When Scott Niedermayer was drafted third overall by the New Jersey Devils in 1991, the 17-year-old Alberta native didn’t know what to expect.
He had no way of predicting that it was the first step of an illustrious 18-season NHL career that would include four Stanley Cup championships -- three with the Devils -- and renown as one of the best defensemen of his era.
For Niedermayer, everything will come full circle Friday night, when the 38-year-old watches his No. 27 raised to the rafters in the Devils’ pregame retirement ceremony.
“I really didn’t have any idea of what I was getting into. I probably didn’t know exactly where New Jersey was, little did I know how great the journey would be -- how many great people I would meet and experiences I would have, so it was better than my wildest dreams,” he said during a press conference Friday. “To have this honor is obviously the icing on the cake. And it feels pretty good.”
Devils general manager GM Lou Lamoriello playfully joked that he will try to lobby the former Norris and Conn Smythe Trophy winner to suit up for the game after the ceremony. All kidding aside, Lamoriello said he was pleased to see Niedermayer join fellow defensemen Scott Stevens and Ken Daneyko as the third player in franchise history to have his number retired.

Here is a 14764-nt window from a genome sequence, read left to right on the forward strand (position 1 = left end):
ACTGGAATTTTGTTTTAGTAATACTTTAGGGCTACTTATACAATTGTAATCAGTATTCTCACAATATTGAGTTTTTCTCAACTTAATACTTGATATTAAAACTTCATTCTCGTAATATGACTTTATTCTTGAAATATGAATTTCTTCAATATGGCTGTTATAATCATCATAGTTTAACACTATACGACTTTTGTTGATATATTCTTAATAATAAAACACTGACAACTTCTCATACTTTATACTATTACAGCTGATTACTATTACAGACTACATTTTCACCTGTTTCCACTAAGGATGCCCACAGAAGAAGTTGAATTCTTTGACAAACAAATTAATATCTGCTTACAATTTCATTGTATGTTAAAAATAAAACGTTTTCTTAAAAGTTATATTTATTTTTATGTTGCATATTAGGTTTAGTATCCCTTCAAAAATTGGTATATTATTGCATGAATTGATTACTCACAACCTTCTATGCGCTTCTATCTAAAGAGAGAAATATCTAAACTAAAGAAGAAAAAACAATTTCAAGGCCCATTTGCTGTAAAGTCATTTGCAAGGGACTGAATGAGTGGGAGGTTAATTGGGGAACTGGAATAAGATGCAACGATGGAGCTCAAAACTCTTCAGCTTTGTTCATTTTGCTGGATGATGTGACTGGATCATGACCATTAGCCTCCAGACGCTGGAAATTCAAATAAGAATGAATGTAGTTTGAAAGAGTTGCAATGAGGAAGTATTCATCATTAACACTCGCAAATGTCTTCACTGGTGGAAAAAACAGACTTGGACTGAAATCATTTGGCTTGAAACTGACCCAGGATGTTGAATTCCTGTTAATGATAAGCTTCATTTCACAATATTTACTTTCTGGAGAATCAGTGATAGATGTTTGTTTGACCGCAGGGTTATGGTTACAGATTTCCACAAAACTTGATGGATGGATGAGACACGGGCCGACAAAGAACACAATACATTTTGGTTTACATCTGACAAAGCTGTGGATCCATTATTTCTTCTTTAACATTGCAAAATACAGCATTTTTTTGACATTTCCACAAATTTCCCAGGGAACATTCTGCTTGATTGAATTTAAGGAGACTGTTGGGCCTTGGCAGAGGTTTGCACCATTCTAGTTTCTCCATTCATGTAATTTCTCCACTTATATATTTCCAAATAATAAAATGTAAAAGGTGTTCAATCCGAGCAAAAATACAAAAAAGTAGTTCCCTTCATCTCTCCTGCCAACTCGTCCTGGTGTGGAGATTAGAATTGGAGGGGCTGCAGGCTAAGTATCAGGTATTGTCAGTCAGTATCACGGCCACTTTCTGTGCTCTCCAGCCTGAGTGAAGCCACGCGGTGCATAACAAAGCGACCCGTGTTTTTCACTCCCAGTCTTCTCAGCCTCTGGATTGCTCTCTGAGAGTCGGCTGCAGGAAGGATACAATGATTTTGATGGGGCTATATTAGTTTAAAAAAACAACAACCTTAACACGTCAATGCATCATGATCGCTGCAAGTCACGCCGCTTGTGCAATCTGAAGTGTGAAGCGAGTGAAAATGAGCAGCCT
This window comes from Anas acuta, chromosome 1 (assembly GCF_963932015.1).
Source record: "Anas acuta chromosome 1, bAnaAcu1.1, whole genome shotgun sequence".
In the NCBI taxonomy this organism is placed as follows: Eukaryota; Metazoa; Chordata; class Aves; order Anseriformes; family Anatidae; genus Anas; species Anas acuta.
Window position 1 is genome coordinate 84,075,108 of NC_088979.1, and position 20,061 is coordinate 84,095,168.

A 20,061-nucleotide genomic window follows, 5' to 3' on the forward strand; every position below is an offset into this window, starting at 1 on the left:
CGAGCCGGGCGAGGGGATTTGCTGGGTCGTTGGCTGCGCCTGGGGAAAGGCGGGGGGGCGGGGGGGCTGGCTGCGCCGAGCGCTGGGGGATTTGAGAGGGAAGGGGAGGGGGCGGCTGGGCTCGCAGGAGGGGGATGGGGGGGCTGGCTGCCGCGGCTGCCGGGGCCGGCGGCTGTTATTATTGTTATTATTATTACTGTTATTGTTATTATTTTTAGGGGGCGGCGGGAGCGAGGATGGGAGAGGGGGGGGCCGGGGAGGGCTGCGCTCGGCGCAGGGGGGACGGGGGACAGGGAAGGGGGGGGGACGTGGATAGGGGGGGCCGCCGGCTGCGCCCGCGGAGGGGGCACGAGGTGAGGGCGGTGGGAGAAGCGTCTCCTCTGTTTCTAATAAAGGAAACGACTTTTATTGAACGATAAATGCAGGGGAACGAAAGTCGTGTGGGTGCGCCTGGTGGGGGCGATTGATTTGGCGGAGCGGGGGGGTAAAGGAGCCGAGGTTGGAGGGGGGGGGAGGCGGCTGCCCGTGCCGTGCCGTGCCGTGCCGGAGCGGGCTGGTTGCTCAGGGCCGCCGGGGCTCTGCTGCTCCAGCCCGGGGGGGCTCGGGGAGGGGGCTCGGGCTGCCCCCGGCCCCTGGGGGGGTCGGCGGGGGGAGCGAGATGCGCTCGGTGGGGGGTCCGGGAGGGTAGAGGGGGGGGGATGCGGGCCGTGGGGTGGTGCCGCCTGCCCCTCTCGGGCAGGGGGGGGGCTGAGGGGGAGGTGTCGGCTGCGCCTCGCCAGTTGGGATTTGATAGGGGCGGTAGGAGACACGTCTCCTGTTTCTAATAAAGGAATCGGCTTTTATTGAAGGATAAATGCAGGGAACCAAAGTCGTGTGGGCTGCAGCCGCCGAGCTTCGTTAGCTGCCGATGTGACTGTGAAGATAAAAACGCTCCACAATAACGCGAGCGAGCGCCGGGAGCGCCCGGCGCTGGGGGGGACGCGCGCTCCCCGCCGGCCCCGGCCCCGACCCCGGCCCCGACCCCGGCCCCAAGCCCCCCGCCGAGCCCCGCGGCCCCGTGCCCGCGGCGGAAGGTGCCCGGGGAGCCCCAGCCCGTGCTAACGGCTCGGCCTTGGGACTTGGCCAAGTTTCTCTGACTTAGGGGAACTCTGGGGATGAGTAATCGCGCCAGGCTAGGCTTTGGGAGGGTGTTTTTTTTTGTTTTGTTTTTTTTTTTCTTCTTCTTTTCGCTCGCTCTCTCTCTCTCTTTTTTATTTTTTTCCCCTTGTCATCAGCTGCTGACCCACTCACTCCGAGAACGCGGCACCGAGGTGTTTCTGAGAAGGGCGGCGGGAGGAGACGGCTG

“In a day and era that athletes are singled out for a lot of different reasons, this is a special individual,” Lamoriello said. “And going along with [Stevens] and [Daneyko], it’s really unique and we’re delighted.”
Niedermayer, who said he has put on his hockey gear only twice since his retirement in June 2010, is generally recognized to be one of the most decorated hockey players of all time. In addition to his four Cups (he won one in Anaheim in 2007 with his brother, Rob), he won two Olympic gold medals, a World Cup, World Championship, World Junior Championship and Memorial Cup.
Niedermayer said he is honored to be recognized by the Devils, with whom he spent 12 of his 18 NHL seasons.
“When I got the call from Lou that the organization wanted to do this, it obviously meant a lot to me,” Niedermayer said. “The time I spent here was amazing, the people I played with and being able to win championships like we did, it’s what any athlete wants to do. I was given that opportunity here and you wouldn’t ask anything more than that.”
Niedermayer, who will be joined in the ceremony by his wife, Lisa, and four sons, said he expects it to be a special night.
“I’m sure the emotions will start to flow as it gets close,” he said.
“It’s a great honor. I’m very proud to represent the Devils and to have my number up there, it means a lot to me.”